Wednesday, November 29, 2006
I've spent most of my life fascinated by all things JFK-related probably because my birth and his assassination happened only a few months apart. I'm all too familiar with all the details of the events of November 22, 1963.
I'm a little hazy on the days and years that followed the assassination. Last night's program really brought home RFK's struggle first with the grief and devastation that came as the result of the loss of his brother and best friend and then the further monumental struggle he went through to be transformed from a right-hand behind-the-scenes man to being a out-front leader and visionary in his own right.
What really struck me, perhaps because it further reinforces a belief I've come to have over these last years, is RFK's ability to be thoughtful. To take responsibility. To change his mind, to become, to evolve, in a word, to LEARN.
It's a quality that seems to be in short supply in our country's current leadership (if you can call it that) today. Everyone is so sure they are right, that they have all the answers now. Today. No one, it seems, is willing to concede that they might have been wrong, ever, and to be open to a new paradigm or a better idea.
When RFK finally came out against the Vietnam war, along with suggesting a new course of action besides the endless slaughter of American troops, he took reponsibility for the role he played, during the JFK administration, in starting that war. He had learned, he had moved on, and realized there was a better way and wasn't afraid to say it.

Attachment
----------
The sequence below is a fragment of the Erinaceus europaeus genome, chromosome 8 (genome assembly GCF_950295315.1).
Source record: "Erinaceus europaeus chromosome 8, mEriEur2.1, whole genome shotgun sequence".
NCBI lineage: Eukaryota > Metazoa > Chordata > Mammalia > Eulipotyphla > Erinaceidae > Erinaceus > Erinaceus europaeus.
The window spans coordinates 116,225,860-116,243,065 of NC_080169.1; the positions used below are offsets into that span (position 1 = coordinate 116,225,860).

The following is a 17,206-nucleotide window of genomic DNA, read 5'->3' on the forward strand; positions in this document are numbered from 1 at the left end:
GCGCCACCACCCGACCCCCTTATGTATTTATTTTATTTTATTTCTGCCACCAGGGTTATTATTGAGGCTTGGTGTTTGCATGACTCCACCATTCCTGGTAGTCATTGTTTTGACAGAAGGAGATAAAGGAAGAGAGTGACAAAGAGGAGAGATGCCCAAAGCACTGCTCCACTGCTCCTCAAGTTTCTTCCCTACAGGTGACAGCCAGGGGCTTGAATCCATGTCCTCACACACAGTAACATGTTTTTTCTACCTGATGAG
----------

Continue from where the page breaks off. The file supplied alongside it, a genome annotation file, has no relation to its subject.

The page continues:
There are lots of qualities that make a great leader. But I really think the most important quality in a leader is the ability to learn. Really absorb the lessons that life teaches and change tactics and even one's mind entirely if that's what the situation calls for.
To be fluid. To be open. To be thoughtful. To have the courage to change. Even when you're the guy (or woman) in charge.
Last night's special really brought it home to Tom and I what was lost in the Ambassador Hotel that day in the summer of 1968. The hope for an end to that terrible war, and racism and poverty. A leader who cared about all these things who had been through the fire of loss and self doubt, and having suffered himself, was ready to address the suffering of others.
A leader who wasn't afraid to change, to do the right thing.
Have we ever really recovered?
He who learns must suffer. And even in our sleep pain that cannot forget falls drop by drop upon the heart, and in our own despair, against our will, comes wisdom to us by the awful grace of God.
(Inscribed on RFK's tombstone.)
Sunday, November 26, 2006
I took and would post pictures, but I’m having a HECK of a time with my computer. It has ceased to function normally and has somehow downloaded some new operating system (or something) and keeps having pop-ups about “phishing” whatever the hell THAT is. I am fighting the urge to chuck the whole damn machine out the guest room window so I can watch it land with a satisfying deadly crash on top of the giant semi trailer that is still parked in our back yard.